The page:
EMP Episode 1: The Art of Podcasting

I recently recorded a podcast with a friend (Thang is his name) from Toastmasters. The inspiration to record a podcast was partly a curiosity to explore the art form itself (having listened to more than a few over the years). One of the other inspirational parts had to do with previous conversations where Thang observed we went “meta” as he described it. These conversations could be about anything but they typically evolved in a philosophical and comical direction. I enjoy that process.

After months of talking about making a podcast, we recorded our first episode. In it we discussed what the podcast would be about going forward. That topic is yet to be finalized. We also discussed political correctness, science fiction films we have seen and books we have read, freewill, consciousness and the societal effects of COVID-19. Throughout the process, there was the sense that the format and content of the podcast (both this episode and going forward) would reveal itself to us as we engaged in the process. Whether this process would be entertaining to an audience or if there would even be an audience seems to be of secondary importance. However, the possibility of an audience certainly seems to impact the podcast’s evolution.

Podcasting (like most endeavors) is something one learns by doing. I observed during our first episode that when I (and I assume others) engage in a recorded conversation intended for publication the conversation is different than an open ended conversation one would have in their normal course of business. As I mentioned in the last sentence of the previous paragraph, this is true even if the audience is only a possible audience. The conversation is different in that it feels more formal than a private conversation. There is also the sense (however subtle) that the conversation should be entertaining to someone listening to it. interestingly, I also noticed that the conversation lasted for an hour and normally I would not have the patience to talk for an hour with someone else unless the context of the conversation gave permission for that to happen. Perhaps “patience” is the wrong word because that suggests that I am bored with (and therefor above) the interaction. That is sometimes the case, but more often than not when I am conversing with another person I get the sensation that the other person does not want to be talking to me or that I might say something inappropriate. In this situation there is a feeling of agitation that I should exit the conversation before something undesirable occurs. However, within the context of the podcast the conversation had been planned and agreed to beforehand. Moreover, there is an expectation that it will last for an hour. As such, within that context I found myself more free to converse than I otherwise would have been. That is, there is something about the agreed to nature of the podcast format that frees me from feeling like I need to get out of the conversation. I suspect there is more to this point that requires explanation but I will leave it there for now.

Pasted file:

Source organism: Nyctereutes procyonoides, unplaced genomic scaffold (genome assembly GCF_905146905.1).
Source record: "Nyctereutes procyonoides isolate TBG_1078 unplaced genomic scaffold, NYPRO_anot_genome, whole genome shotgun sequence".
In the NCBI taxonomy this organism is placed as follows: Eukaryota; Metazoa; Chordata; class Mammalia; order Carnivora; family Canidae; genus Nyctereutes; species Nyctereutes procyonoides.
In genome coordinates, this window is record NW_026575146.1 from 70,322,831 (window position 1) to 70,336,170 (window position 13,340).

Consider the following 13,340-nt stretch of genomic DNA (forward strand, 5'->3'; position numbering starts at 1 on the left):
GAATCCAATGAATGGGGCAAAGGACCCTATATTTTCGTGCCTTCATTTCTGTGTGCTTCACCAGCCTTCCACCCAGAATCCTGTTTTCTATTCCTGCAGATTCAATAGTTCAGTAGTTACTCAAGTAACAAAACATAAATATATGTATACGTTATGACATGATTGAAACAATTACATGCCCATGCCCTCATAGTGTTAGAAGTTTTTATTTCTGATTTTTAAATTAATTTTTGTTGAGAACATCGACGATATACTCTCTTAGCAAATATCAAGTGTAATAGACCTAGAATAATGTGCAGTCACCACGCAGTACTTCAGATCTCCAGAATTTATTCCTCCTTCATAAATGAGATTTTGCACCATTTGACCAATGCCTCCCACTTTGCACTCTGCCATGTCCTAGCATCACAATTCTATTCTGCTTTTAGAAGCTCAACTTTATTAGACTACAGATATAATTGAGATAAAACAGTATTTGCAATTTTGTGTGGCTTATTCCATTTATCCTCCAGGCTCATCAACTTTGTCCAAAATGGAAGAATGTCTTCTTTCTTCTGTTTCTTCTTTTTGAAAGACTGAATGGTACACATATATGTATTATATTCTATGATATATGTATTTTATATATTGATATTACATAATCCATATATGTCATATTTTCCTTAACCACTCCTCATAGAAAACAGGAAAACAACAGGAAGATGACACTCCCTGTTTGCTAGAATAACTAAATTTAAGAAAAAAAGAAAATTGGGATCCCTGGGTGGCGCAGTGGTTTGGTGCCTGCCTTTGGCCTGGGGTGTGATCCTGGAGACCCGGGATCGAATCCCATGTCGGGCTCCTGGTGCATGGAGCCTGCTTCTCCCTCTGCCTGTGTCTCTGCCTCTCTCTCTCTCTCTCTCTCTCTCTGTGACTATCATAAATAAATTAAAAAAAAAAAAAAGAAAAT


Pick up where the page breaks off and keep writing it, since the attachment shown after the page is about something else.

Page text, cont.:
I suspect the naysayers in the potential audience (e.g., Admiralbill, Thordaddy, Terry Morris and the other Orthosphere contributors – they are all basically the same voice from my perspective) would react negatively and say that I am not entitled to record and publish a podcast. In a sense they have a point. I am not an authority on the topics we discussed except to the extent I am offering my own opinions. They would say it is an exercise in egotism (of course using their own particular jargon). So why would anyone want to listen to what I have to say? More to the point, why would I expect anyone to listen to what I have to say? But on the other hand, I enjoyed recording the podcast. The fact that an audience is involved is intrinsically associated with the experience. I enjoy being creative and this experience was creative and experimental. All this is really to say that this psychological dynamic certainly transpires in my mind, not so much while recording but before and afterwards. And whether those aforementioned people would actually have those reactions is beside the point. Actually, if they read this paragraph, I suspect they would deny having this reaction and claiming that my actions would never enter their thinking at all or some such. This too is part of the experience.

In summary, I found the experience to be both interesting and rewarding from a creative standpoint. The experience itself is interesting but so is the cascade of psychological affects. All this I found it to be enjoyable which is a form of beauty. And why do anything unless it is good, true or beautiful?

 

 

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